Speculation about Mitt Romney running for president again in 2016 is increasing as Romney’s popularity rises in the midterm campaign trail.
Romney’s two bids so far have failed but it seems that the former Massachusetts governor is emerging as one of the Republican Party’s most in-demand campaign surrogates.
Romney is scheduled to campaign for GOP candidates in West Virginia, North Carolina, and Arkansas in mid-August and also has planned visits to Colorado and Virginia in September, reported the Washington Post.
Romney, , is also close to finalizing travels to Iowa and New Hampshire, among other states, in October.
“Democrats don’t want to be associated with Barack Obama right now, but Republicans are dying to be associated with Mitt Romney,” said Spencer Zwick, a longtime Romney confidant who chaired his national finance council.
He added: “Candidates, campaigns and donors in competitive races are calling saying, ‘Can we get Mitt here?’ They say, ‘We’ve looked at the polling, and Mitt Romney moves the needle for us.’ That’s somewhat unexpected for someone who lost the election.”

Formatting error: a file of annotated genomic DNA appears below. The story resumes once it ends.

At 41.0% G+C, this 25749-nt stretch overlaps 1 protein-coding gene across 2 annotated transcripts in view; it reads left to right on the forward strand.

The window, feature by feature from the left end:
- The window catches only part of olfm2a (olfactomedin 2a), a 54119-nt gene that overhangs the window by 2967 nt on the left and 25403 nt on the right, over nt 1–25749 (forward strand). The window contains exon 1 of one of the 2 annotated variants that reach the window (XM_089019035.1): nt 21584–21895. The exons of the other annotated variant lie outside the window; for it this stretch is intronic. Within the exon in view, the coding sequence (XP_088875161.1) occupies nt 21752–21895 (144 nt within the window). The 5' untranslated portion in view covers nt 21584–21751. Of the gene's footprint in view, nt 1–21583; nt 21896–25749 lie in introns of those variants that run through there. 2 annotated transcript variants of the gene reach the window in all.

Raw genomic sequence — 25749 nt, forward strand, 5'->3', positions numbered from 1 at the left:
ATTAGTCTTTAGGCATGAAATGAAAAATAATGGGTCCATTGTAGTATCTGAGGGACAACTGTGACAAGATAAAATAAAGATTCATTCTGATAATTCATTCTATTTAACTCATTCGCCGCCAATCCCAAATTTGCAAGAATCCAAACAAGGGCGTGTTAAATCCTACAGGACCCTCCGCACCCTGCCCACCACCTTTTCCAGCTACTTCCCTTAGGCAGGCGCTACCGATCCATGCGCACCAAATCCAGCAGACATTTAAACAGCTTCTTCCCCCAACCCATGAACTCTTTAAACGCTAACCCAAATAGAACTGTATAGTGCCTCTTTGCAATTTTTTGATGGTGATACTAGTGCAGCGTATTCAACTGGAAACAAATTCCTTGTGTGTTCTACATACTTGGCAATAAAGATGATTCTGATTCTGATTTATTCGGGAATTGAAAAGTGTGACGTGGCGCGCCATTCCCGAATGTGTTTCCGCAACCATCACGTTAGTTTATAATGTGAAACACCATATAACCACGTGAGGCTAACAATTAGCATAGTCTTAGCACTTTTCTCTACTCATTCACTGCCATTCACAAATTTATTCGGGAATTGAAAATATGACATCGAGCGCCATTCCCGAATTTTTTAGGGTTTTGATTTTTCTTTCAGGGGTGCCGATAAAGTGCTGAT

“There’s a pretty big void in the party right now for national leaders, and Romney’s in a unique position, having been around the track, to help fill that void,” said Scott Reed, a veteran GOP strategist who oversees the U.S. Chamber of Commerce’s political operation.
Wyoming Gov. Matt Mead, whom Romney recently endorsed for reelection, was asked whether he and other Republican officials are viewing Romney as a 2016 candidate.
“There is a movement afoot,” Mead said.
“I’d tell him, ‘Governor Romney, people here in Wyoming and around the country would encourage you to take another look at it.’ “
The article about Republicans seeking Romney’s support while Democrats shy away from Barack Obama is the most popular in the Post’s politics section, right above a video about Romney’s prior predictions for the future.